Today's Article
CIA renditions are
about to go on trial
in Italy.
The American Spark
CIA Operatives Indicted By Milan Court

By Cliff Montgomery - Mar. 1st, 2007

On Feb. 16th, an Italian judge gave approval for what will be the first overseas criminal trial of CIA officers
involved in a covert
counterterrorism operation. A court in Milan has indicted more than two dozen Americans
on charges of kidnapping a
radical Muslim cleric four years ago, according to the Washington Post.

After a two-month judicial hearing, the court handed down indictments against 25 CIA operatives, a
U.S. Air
lieutenant colonel and five Italian spies on suspicion of grabbing an imam, Osama Mustafa Hassan
, off the street and stuffing him into a white van as he walked to noonday prayers Feb. 17, 2003. Nasr was
taken from Milan to a prison in his native Egypt, where he claims to have been tortured for more than three years.

The trial is scheduled to open June 8th, and will question the legality of a long-standing CIA practice known as
extraordinary rendition"--a covert action in which terrorism suspects are  abducted and taken to other
countries for interrogation. Many of these countries practice torture on their suspects.

Not one of the American defendants is in custody, nor are any expected to appear in court. Prosecutors are
adamant they will be tried in absentia.

Italian courts issued arrest warrants for the CIA operatives in 2005. A judge approved the recent indictments after
the judicial hearing and a long criminal investigation which retraced in minute detail how the CIA planned the
kidnapping plot.

The CIA and the
State Department declined any comments.

"This is an issue that is before the judiciary in Italy," State Department spokesman Tom Casey told the

This is not the first time that CIA officers have faced criminal charges for illegally abducting a terrorism suspect. In
January, German prosecutors issued arrest warrants for 13 CIA operatives suspected of kidnapping a Lebanese
German man,
Khaled el-Masri, in the Balkans in December 2003 and transporting him to Afghanistan.

Masri was released five months later--after the CIA realized they'd grabbed the wrong man.

Investigating magistrate
Armando Spataro, along with his Milan prosecution team, has asked the Italian
government to file a request with the U.S.
Justice Department for extradition of the American defendants. A
previous request was refused, by
Roberto Castelli, then Italy's justice minister; but it is being reconsidered by a
new Italian government which came to power last year.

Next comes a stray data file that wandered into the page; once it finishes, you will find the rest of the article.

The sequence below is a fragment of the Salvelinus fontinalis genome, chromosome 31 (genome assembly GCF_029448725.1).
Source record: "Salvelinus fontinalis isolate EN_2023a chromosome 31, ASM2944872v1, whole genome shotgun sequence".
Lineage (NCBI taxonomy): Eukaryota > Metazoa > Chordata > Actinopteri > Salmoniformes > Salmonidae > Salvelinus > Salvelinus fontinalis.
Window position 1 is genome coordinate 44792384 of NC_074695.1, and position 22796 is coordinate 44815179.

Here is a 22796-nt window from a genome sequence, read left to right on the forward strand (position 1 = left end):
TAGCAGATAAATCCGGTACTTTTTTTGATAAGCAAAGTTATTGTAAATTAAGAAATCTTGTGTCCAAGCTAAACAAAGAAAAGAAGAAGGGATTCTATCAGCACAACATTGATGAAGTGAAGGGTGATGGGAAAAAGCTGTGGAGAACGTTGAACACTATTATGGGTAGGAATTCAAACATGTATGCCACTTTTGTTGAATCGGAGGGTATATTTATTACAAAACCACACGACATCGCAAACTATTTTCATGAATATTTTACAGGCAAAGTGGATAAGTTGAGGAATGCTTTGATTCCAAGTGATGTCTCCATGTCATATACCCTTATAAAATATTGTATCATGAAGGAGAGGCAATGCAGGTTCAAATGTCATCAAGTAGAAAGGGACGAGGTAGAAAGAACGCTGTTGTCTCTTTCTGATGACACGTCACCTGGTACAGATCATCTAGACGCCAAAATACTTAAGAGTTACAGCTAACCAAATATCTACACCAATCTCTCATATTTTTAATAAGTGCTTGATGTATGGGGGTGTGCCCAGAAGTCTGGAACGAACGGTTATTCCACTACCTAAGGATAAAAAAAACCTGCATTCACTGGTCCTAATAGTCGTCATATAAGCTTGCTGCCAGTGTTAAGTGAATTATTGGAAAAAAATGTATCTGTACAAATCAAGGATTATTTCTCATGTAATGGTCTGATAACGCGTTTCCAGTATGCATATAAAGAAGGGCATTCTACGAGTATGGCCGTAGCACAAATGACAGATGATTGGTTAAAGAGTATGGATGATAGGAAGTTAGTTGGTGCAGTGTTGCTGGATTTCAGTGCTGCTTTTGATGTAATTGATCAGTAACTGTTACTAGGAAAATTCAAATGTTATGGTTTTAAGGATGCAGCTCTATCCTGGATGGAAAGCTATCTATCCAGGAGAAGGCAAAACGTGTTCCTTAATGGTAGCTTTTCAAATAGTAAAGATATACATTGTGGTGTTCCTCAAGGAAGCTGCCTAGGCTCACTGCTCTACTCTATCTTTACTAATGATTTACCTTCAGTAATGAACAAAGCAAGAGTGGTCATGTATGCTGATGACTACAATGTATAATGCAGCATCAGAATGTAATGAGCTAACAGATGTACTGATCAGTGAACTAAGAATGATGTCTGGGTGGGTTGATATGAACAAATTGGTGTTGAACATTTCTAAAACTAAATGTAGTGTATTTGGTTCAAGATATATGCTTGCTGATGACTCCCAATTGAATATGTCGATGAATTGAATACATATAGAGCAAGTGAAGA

The indictment published the aliases of the 25 CIA operatives, which include the CIA's former Rome station chief
Jeffrey Castelli and former Milan substation chief Robert Seldon Lady. The operatives are accused of conspiring
with the Italian military intelligence agency, known as

Most of the CIA operatives named in the indictments are known only by their undercover aliases. Prosecutors
said they do not know the operatives' true identities, and admit it is unlikely any will be found or brought to Italy to
stand trial.

A former Sismi director, Gen. Nicolo Pollari, also has been charged.

Arianna Barbazza, a Milan lawyer who has been appointed to represent several of the U.S. defendants, admitted
it was highly unlikely that the
Bush Administration would respond to an extradition request, even if the Italian
government decided to make one.

Barbazza added the trial will probably reveal more about the Italian spies and their agency, "because it will
attempt to verify whether Sismi was aware beforehand of the kidnapping."

Matilde Sansalone, who represents the CIA's former Rome station chief and two other Americans, told the
that the CIA operatives' apparent decision not to hire their own lawyers "demonstrates a specific choice to not
participate in the proceedings."

Sansalone said she and other defense lawyers would not contest Nasr's abduction, but would argue that there is
insufficient evidence to find individual defendants guilty.

While we're certainly not legal experts here, we at the
Spark wonder if this tactic may backfire. If it's admitted that
Nasr was abducted by CIA operatives and rendition to countries which torture their prisoners is ever found to be
a war crime, the Italian courts may then demand from the agency the names of these operatives to issue formal

If the cases do go that far, they could be a strike against the Bush Administration's call for absolute power during
its self-proclaimed "war on terror."